“It’s been successful (in) that we have been an unattacked and unharmed community because of our low profile,” she said at her studio at the Indus Valley College.
“But at the same time it backfires because a lot of people focus on how the community is becoming small numerically.”
Rustomji has traced her family’s past in Hong Kong, where Parsis founded a university, a ferry service and hospitals. It is this link to business as well as charity that Byram Avari, the head of the Avari chain, one of Pakistan’s leading luxury hotel groups, said has allowed the community to build an enduring relationship with Karachi.
“Before partition the ladies maternity home called Lady Duferfin hospital was put up (by) the Parsis, the NED college, now medical college, the Spencer Eye hospital and I cannot tell you how many numerous things have been set up by the Parsis for people of Karachi,” he told AFP.
Parsis believe “in giving back what they had,” he added.
But today young Parsis are leaving in droves.
The past decade has seen Islamist violence soar, with religious minorities often in the extremists’ crosshairs. While Parsis have not been specifically targeted, many feel vulnerable.
‘We Cannot See a Future’
“There is a general instability in the country. Because of this we cannot see a future for our community here right now,” says Kaivan Solan, a 27-year-old training to become a priest.
Izdeyar Setna, 37, a freelance photographer with a slew of international clients, added that Parsis were seeking new lives in countries with larger Parsi communities, such as Canada.
“I think most people are leaving because of a few reasons. One is security. The way things are, people are scared not knowing if things are going to get better,” he said.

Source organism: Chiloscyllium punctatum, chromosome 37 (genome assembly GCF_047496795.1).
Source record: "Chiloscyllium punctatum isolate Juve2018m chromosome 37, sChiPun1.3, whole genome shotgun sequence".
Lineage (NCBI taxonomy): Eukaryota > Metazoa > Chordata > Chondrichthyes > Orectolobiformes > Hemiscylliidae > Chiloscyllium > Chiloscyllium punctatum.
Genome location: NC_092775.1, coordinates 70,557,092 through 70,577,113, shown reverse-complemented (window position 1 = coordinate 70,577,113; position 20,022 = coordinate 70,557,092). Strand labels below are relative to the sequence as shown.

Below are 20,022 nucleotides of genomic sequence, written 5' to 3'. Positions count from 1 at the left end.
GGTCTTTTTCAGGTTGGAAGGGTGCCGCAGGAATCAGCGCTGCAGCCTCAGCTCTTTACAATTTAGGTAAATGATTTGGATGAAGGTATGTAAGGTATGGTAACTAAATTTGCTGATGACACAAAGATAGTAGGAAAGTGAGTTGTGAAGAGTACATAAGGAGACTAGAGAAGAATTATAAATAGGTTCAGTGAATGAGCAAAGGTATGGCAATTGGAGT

“So I think they are trying to get out. Most people are going to Canada, or the USA, wherever it is easy to get the visa.”
In the city’s Parsi neighbourhood, the rotting stench of death emanates from the Tower of Silence, a large circular structure where the bones of the dead are kept in accordance with Zoroastrian practice.
For many these traditions must go on, and the compound provides a sense of belonging.
It is home to dozens of Parsi families but many have now hired armed guards because of attempts to seize their land by a neighbouring Muslim community.
“Losing a community like the Parsis is definitely a huge blow to a tolerant Pakistan, its cultural diversity and economic well-being as Parsis have contributed immensely to the progress of this country,” said Rabia Mehmood, a researcher on religious minorities at the Jinnah Institute think thank.
Not all the threats faced by Parsis are external. They are already facing a low birth rate and their marriage laws are extremely strict, forcing women to leave the community if they “marry out” — though men marrying non-Parsis is tolerated.
“I would love to (marry) if I find the right person, but it’s difficult because the numbers are so small,” Rustomji, the student, said.
Growing up in such a close-knit soceity, familiarity can breed contempt, she said.
“I grew up in Karachi and all the Parsi boys I know since I was 10. It’s just science that I wouldn’t just fall in love with them when I turn 28,” she said, referring to the age by which most Pakistani women get married.
“When Parsi men marry out of the community, they are undeniably accepted more and unquestioned… I find that very hypocritical because Zoroastrianism is a religion that advocates equality for both sexes.